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IBM creates first 9nm carbon nanotube transistor

IBM creates first 9nm carbon nanotube transistor

IBM's carbon nanotube transistor - CNTFET - research has led to the first sub-10nm prototype in existence.

Researchers at IBM have produced what they claim is the first experimental evidence of a transistor material that will be viable at process sizes of below 10 nanometres: carbon nanotubes.

As process sizes shrink and components become packed ever more densely, several challenges present themselves. Not least of these is current leakage, which confuses nearby transistors and corrupts the signal, as Intel researchers found in a white paper (PDF) detailing the struggles with smashing what they called the '10nm physical gate length barrier.'

Shrinking process size is vital in continuing the trend for increasing semiconductor complexity: only by reducing the size of transistors and the spaces between them can increasing numbers be fitted efficiently into equivalent die sizes. The process is so important, in fact, that it forms a central part of Intel's 'tick-tock' development cycle: one year a 'tick' introduces a refinement into the processor's architecture, while the following year a 'tock' boosts performance with a move to a smaller process size.

According to a paper published in the Nano Letters journal, IBM believes it has found a way to effectively bypass the 10nm barrier: by replacing silicon with carbon nanotubes.

It's not the first suggestion for the move to sub-10nm process sizes. Intel's whitepaper, written when 130nm was the norm, looked to the tri-gate transistor technology the company is only now implementing in Ivy Bridge as a possible solution to the problem. Where Ivy Bridge is a 22nm technology and tri-gate as yet unproven at significantly smaller process sizes, however, IBM's carbon nanotube technology is already working at 9nm.

'Although carbon nanotube (CNT) transistors have been promoted for years as a replacement for silicon technology, there is limited theoretical work and no experimental reports on how nanotubes will perform at sub-10nm channel lengths,' the team explains in the paper's abstract. 'In this manuscript we demonstrate the first sub-10 nm CNT transistor, which is shown to outperform the best competing silicon devices with more than four times the diameter-normalized current density (2.41 mA/μm) at a low operating voltage of 0.5 V. The superior low-voltage performance of the sub-10 nm CNT transistor proves the viability of nanotubes for consideration in future aggressively scaled transistor technologies.'

While IBM's work on carbon nanotube field effect transistors (CNFET) is impressive, it's far from ready for commercialisation. With Intel already going to market with its tri-gate take on the FinFET concept, there's plenty of time for solutions to silicon's leakage issues to be found in order to avoid a change of material when it comes time to release sub-10nm parts into the market.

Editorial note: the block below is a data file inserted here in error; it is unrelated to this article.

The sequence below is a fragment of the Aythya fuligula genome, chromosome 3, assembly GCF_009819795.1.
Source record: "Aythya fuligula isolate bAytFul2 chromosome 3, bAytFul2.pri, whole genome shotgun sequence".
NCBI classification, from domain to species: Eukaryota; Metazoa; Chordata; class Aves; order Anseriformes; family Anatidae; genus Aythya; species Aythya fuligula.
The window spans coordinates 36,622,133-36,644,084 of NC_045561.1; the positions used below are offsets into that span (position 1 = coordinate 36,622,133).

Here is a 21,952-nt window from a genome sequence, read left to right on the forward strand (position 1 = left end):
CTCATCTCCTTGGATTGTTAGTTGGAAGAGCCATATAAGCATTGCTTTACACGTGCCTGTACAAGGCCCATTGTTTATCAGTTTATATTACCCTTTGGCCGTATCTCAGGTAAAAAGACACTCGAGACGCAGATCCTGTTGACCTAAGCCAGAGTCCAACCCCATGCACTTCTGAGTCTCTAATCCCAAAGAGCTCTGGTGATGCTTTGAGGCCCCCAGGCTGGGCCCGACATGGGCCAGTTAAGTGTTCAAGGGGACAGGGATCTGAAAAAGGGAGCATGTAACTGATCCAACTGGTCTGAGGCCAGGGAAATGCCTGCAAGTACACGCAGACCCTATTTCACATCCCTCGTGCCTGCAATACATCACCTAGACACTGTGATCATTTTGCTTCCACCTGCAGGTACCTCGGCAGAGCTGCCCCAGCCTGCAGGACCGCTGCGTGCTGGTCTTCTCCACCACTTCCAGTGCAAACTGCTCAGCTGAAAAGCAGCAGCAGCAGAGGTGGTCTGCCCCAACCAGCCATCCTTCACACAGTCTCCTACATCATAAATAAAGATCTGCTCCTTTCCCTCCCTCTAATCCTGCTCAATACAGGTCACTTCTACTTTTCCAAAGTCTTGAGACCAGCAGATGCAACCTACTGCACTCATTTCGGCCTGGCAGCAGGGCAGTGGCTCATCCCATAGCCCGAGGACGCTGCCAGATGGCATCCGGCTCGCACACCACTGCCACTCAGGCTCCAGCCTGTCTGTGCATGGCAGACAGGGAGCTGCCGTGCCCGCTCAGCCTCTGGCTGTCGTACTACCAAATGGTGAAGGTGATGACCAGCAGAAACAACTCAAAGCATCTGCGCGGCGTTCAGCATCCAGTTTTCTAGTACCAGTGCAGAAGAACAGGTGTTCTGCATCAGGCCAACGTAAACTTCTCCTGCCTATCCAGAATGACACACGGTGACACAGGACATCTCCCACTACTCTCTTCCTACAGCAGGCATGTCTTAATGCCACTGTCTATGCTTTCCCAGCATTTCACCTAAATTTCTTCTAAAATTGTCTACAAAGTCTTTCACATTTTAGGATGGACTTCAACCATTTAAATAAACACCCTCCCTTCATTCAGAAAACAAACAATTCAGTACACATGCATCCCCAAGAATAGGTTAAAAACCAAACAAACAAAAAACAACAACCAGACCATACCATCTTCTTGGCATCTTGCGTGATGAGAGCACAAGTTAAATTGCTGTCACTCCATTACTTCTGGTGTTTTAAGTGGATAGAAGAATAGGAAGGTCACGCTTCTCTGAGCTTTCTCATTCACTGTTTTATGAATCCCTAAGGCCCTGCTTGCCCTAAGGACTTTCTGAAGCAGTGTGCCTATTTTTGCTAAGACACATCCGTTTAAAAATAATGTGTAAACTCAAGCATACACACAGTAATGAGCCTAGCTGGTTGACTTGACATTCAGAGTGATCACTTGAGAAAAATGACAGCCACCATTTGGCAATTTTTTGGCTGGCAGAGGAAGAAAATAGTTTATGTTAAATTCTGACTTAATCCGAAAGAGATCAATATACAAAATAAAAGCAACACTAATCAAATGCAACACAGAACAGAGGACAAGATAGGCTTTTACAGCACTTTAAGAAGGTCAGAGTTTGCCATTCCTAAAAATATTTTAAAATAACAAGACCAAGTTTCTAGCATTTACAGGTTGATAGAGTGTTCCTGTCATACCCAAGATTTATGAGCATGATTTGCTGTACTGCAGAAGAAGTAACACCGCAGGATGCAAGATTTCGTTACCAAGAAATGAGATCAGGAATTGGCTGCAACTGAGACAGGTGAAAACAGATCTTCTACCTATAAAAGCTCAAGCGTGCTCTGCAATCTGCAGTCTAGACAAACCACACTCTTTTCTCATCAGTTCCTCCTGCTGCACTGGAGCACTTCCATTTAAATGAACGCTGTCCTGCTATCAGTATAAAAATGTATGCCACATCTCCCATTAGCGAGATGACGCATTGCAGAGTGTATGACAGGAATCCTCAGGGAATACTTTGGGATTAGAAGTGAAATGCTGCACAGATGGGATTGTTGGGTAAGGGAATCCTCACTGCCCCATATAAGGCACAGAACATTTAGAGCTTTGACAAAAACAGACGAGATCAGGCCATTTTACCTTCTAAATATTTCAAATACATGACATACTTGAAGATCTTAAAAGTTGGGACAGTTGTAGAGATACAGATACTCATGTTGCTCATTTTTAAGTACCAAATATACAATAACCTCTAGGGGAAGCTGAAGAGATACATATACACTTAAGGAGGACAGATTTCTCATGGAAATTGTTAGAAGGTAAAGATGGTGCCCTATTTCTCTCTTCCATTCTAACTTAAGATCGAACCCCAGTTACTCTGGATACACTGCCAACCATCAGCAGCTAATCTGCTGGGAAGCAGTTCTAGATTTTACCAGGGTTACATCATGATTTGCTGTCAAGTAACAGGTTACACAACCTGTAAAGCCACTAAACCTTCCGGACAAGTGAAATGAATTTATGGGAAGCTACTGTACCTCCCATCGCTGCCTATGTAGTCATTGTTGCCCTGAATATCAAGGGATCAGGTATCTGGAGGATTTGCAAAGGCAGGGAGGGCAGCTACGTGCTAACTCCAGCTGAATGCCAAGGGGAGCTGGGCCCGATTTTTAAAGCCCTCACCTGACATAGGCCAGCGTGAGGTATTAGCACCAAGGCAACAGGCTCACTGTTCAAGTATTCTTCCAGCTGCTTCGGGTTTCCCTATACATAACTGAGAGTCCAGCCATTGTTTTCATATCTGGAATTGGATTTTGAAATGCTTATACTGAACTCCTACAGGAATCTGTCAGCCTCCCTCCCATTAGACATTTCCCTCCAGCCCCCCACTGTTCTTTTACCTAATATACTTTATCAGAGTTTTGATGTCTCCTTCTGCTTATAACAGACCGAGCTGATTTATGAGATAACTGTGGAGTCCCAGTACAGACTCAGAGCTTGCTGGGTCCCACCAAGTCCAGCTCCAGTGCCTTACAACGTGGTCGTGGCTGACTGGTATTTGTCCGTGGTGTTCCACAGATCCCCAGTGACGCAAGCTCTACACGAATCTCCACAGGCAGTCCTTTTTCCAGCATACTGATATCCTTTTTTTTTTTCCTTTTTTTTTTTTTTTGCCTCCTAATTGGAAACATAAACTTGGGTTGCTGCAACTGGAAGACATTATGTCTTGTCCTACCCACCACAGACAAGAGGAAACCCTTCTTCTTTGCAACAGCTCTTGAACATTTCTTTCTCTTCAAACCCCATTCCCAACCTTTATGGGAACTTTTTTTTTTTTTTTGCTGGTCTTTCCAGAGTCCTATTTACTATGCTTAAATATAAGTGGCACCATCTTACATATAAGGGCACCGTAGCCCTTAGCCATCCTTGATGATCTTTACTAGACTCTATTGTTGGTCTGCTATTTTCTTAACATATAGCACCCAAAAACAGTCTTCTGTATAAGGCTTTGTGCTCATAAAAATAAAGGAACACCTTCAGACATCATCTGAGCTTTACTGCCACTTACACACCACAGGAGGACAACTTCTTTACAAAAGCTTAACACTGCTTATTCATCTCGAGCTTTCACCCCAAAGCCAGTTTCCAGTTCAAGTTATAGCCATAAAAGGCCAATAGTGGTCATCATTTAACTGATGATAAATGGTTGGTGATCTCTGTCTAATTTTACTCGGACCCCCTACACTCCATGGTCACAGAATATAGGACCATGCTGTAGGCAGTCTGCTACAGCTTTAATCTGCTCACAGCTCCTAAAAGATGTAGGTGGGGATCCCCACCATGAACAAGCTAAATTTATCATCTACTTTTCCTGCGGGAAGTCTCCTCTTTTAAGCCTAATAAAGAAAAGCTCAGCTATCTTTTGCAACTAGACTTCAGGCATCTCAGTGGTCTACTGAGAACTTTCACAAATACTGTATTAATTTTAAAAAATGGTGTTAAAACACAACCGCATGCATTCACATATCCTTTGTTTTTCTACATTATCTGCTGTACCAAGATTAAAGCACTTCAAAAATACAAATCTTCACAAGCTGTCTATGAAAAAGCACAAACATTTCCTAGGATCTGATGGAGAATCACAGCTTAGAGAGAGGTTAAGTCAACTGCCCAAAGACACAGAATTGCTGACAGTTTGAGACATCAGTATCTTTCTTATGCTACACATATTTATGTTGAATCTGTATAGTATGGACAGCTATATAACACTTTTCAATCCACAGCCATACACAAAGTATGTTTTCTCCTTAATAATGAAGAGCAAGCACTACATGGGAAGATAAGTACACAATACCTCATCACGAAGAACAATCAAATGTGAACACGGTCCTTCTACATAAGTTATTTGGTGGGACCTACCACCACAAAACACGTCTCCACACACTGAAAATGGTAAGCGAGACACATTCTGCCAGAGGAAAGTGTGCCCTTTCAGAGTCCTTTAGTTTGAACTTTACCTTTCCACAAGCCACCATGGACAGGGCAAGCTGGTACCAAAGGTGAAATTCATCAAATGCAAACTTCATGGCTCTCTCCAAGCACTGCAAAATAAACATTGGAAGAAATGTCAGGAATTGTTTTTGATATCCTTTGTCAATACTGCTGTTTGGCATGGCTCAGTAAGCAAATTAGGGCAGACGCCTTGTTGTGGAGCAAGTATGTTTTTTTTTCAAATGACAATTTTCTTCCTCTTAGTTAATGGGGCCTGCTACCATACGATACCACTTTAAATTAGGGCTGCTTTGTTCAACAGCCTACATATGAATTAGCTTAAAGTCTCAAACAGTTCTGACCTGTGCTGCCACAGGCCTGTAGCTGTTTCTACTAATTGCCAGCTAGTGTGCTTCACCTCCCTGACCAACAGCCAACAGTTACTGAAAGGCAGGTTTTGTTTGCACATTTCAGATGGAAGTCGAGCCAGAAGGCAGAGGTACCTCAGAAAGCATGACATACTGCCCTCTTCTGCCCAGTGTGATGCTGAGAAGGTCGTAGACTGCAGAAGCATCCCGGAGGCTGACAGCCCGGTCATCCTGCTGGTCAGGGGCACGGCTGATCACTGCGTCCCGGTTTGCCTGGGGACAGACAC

Do you think future chips will be based on carbon, silicon, or something else entirely? Share your thoughts over in the forums.

7 Comments

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Bede 30th January 2012, 12:16 Quote
Meh, they have a vested interest in keeping silicon - I doubt that their existing fabs could easily transition to carbon nanotubes.
SexyHyde 30th January 2012, 12:57 Quote
While you have a point bede, they will also be aware that they need to move to carbon or be stuck with a technology that will shortly be end of life. They have known for a while silicon is problematic at the current size. Moving to carbon will give them a significantly better and longer future.
maverik-sg1 30th January 2012, 13:04 Quote
Developing <10nm in size transistors is a great acomplishment and should be applauded - kudos to you all for that achievement.

I'd like to see some active competition in large scale manufacturing, this one has the potential to be just that - in reality how far away are we from seeing this in mass production? 10years?

If we are looking at 14nm fabs in just two years based on silicone and the new Tri Gate designs, 10nm should effectively be just 4 or at maximum 6 years away - better get a shift on Carbon Nanotubes.
Tattysnuc 30th January 2012, 13:26 Quote
Great stuff IBM - Now let's see some actual working prototypes of complex chips!

Be interesting to see if the changes in manufacturing process actually yield the purported benefits calculated from "simple" models used in the lab, or even if this can be developed into a mass production process...
Dublin_Gunner 30th January 2012, 13:42 Quote
@ Bede: They must re-tool their fab facilities each time they move to a smaller manufacturing process anyway. The main difference will be in utilising the old equipment when they move on (which typically goes from creating state-of-the-art CPU's to chipsets, and other control IC's and older CPU designs). But this process in fact will help the adoption further down the line.

Brief on what I mean.

Equipment used for fabrication:
Current: CPU 22nm > Chipset 32nm > Chipset / other 45nm
Future: CPU 9nmCNT > Chipset 22nm > Chipset / other 32nm
Future 1: CPU 7nmCNT > Chipset 9nmCNT > Chipset / other 22nm

I used 7nm as an example, I do not know what node they could use beyond 9nm CNT.
dark_avenger 31st January 2012, 05:49 Quote
Had to come up with something new, can only shrink silicon so far.

Bring on faster, cooler chips :D
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